Two main types of cleaver include the butcher and Chinese varieties. The all-purpose butcher's cleaver is typically wide-bladed with a thick spine built to cut through meat or poultry bones using its weight and momentum as leverage during repetitive chopping motions. The Chinese cleaver also features a wide-bladed design with a rectangular shape, but with a narrower spine than that of the butcher variety, making it useful for removing meat from bones or scooping previously-chopped ingredients into additional cookware (e.g. pots and pans). The Santoku knife is the Japanese equivalent to both the Chinese and butcher cleavers, ideal for slicing meat into thin cuts.

Thanks to the curvature of its blade, the Santoku promotes a natural rocking motion when used to slice through vegetables and fruit. Some Santoku knives also have Granton edges, which are characterized by hollowed-out grooves running along the length of both sides of a knife blade. These grooves create small air pockets between the items being cut and the blade for improved accuracy and ease when slicing, making the Santoku perfect for producing thin slivers of poultry, roasts, and other meats.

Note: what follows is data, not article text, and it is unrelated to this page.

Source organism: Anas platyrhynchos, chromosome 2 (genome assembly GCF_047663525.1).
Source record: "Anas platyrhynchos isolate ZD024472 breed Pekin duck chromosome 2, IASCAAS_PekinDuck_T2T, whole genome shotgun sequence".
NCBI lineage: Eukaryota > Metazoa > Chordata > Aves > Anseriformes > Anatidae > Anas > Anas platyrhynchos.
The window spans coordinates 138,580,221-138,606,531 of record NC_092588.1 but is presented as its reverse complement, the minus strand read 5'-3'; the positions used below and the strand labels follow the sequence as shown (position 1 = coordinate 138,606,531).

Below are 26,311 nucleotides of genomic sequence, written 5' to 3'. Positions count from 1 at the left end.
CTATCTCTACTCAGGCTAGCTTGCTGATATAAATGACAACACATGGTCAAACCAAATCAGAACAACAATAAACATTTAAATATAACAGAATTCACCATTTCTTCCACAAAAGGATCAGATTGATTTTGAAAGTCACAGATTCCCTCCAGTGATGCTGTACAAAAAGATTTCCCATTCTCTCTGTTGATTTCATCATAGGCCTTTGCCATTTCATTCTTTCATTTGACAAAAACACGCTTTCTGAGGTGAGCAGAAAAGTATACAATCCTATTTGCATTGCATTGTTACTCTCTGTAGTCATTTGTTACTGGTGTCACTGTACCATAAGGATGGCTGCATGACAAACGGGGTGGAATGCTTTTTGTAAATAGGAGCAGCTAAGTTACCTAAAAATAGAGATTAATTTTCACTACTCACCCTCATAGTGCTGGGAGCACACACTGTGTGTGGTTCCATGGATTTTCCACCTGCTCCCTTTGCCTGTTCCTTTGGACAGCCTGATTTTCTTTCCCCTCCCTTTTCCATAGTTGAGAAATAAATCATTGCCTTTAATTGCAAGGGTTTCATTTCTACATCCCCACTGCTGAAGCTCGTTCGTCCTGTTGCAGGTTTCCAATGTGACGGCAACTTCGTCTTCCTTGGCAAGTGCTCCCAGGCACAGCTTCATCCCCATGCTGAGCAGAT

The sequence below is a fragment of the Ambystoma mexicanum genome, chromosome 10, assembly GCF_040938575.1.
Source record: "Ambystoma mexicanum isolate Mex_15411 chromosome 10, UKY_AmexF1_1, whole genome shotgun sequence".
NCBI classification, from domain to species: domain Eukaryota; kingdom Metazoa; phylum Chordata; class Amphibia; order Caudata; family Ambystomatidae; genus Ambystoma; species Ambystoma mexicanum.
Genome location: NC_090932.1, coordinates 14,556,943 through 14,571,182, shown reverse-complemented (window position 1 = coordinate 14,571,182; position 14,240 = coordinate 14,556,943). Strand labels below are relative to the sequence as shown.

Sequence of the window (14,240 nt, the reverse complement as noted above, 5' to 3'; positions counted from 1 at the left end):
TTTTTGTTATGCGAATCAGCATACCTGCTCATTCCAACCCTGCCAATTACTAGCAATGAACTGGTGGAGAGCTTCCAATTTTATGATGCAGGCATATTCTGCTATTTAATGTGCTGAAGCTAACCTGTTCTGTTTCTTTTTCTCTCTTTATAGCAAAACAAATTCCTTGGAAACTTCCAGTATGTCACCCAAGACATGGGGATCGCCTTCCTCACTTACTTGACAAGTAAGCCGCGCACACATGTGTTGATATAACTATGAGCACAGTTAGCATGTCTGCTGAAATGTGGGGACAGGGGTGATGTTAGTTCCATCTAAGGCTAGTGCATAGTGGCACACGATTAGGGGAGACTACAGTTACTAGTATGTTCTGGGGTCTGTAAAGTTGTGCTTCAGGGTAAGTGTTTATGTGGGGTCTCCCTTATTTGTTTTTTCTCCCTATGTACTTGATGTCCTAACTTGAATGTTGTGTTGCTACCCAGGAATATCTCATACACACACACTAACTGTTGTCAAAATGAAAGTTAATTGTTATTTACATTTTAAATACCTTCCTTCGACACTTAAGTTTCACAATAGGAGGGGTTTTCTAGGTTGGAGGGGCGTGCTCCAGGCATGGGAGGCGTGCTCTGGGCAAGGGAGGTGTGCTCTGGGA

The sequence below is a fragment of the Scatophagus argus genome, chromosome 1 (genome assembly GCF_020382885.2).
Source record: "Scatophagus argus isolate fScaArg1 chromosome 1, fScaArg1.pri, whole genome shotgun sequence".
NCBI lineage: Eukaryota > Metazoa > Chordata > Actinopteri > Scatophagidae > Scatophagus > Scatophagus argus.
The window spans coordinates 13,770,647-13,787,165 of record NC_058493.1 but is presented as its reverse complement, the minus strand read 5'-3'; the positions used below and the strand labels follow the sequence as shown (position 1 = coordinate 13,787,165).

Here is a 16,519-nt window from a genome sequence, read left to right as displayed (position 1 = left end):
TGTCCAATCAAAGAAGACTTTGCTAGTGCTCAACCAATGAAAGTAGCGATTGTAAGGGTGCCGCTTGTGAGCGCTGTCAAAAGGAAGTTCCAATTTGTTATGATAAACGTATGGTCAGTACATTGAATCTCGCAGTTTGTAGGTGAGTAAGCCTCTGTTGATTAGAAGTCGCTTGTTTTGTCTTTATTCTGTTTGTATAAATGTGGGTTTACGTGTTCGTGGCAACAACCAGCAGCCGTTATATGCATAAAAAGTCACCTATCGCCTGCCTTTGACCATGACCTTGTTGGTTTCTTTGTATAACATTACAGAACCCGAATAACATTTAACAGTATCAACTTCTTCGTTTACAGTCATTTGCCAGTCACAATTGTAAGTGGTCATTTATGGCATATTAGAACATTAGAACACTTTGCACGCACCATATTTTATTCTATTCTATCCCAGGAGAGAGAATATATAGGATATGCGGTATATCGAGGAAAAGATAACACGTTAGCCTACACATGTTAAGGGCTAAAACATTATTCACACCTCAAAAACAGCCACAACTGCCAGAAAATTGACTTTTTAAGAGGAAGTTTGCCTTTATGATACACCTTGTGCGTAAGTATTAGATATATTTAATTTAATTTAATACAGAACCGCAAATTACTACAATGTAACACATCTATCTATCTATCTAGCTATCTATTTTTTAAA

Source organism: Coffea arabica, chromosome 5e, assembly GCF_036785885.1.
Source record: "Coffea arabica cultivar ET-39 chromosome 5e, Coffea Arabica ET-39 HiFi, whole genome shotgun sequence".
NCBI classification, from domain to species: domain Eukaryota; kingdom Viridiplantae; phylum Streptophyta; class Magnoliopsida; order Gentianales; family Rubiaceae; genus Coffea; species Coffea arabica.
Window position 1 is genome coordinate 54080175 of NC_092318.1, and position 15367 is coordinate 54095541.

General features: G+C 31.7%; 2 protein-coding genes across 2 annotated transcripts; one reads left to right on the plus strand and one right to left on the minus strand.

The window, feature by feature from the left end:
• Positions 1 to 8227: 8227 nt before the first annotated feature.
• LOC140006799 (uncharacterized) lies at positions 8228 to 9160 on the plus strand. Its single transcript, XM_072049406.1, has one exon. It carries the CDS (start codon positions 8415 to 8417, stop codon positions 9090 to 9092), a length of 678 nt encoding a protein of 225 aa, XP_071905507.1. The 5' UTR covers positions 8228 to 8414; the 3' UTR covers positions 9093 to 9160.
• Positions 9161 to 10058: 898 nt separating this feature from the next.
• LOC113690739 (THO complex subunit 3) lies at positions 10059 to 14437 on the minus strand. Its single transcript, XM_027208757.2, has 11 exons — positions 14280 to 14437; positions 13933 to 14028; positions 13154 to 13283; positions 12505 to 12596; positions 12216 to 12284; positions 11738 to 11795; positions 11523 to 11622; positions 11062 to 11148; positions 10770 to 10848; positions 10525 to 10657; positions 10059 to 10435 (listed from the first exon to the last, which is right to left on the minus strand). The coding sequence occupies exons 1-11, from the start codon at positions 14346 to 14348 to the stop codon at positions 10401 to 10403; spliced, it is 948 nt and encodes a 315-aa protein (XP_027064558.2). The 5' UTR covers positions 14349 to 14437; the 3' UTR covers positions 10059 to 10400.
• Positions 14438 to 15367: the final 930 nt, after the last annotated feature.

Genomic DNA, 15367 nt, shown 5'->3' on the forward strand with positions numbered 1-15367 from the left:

Chopping With Choice

When working with a kitchen tool that is naturally bulky with wide-edged blades, one's comfort is the first thing to keep in mind. Finding the best cleaver means ensuring its handle is ergonomically-designed to support the wrist and allow for powerful cutting action, but without excess weight.

For that reason, durability of both the handle and blade matter.

Many cleavers have perforated grips, which easily prevent slipping and possible injury, while also minimizing user fatigue from extended use. Unlike some other types of knives, the carbon steel blades that power the cleaver don't have to be nearly as sharp, since you'll be using blunt force with the tool in your kitchen. For that reason, durability of both the handle and blade matter.